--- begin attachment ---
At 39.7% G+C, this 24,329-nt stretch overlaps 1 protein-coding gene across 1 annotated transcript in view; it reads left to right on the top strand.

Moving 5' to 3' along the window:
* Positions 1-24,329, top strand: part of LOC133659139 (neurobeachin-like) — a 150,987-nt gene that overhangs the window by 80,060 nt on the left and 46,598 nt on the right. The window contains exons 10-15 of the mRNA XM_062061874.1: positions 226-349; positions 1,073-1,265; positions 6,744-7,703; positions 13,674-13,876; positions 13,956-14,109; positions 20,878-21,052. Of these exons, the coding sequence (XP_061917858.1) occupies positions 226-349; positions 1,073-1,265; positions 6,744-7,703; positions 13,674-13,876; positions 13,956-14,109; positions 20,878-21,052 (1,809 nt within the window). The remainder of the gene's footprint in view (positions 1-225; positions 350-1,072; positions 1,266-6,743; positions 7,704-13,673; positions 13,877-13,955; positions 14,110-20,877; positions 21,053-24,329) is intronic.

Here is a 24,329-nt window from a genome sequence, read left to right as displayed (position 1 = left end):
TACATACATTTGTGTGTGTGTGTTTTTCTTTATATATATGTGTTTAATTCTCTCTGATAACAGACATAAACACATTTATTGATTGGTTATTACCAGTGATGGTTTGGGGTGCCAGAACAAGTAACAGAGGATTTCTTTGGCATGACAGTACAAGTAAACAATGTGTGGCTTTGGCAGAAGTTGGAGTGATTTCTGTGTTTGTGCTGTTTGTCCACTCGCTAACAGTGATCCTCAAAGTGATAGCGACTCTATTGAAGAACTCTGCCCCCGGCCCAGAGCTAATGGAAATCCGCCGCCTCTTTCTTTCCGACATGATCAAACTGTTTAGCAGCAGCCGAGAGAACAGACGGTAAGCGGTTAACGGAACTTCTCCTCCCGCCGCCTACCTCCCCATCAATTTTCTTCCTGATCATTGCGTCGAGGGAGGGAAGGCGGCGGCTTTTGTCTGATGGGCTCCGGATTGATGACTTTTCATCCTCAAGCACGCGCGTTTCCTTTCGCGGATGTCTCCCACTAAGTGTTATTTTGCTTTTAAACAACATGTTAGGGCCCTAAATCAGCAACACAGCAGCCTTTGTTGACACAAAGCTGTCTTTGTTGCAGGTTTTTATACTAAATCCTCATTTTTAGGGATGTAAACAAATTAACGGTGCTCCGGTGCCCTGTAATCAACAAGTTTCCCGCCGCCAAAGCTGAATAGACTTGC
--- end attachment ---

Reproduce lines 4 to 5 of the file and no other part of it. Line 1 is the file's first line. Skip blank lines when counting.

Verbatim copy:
Here is a 24,329-nt window from a genome sequence, read left to right as displayed (position 1 = left end):
TACATACATTTGTGTGTGTGTGTTTTTCTTTATATATATGTGTTTAATTCTCTCTGATAACAGACATAAACACATTTATTGATTGGTTATTACCAGTGATGGTTTGGGGTGCCAGAACAAGTAACAGAGGATTTCTTTGGCATGACAGTACAAGTAAACAATGTGTGGCTTTGGCAGAAGTTGGAGTGATTTCTGTGTTTGTGCTGTTTGTCCACTCGCTAACAGTGATCCTCAAAGTGATAGCGACTCTATTGAAGAACTCTGCCCCCGGCCCAGAGCTAATGGAAATCCGCCGCCTCTTTCTTTCCGACATGATCAAACTGTTTAGCAGCAGCCGAGAGAACAGACGGTAAGCGGTTAACGGAACTTCTCCTCCCGCCGCCTACCTCCCCATCAATTTTCTTCCTGATCATTGCGTCGAGGGAGGGAAGGCGGCGGCTTTTGTCTGATGGGCTCCGGATTGATGACTTTTCATCCTCAAGCACGCGCGTTTCCTTTCGCGGATGTCTCCCACTAAGTGTTATTTTGCTTTTAAACAACATGTTAGGGCCCTAAATCAGCAACACAGCAGCCTTTGTTGACACAAAGCTGTCTTTGTTGCAGGTTTTTATACTAAATCCTCATTTTTAGGGATGTAAACAAATTAACGGTGCTCCGGTGCCCTGTAATCAACAAGTTTCCCGCCGCCAAAGCTGAATAGACTTGC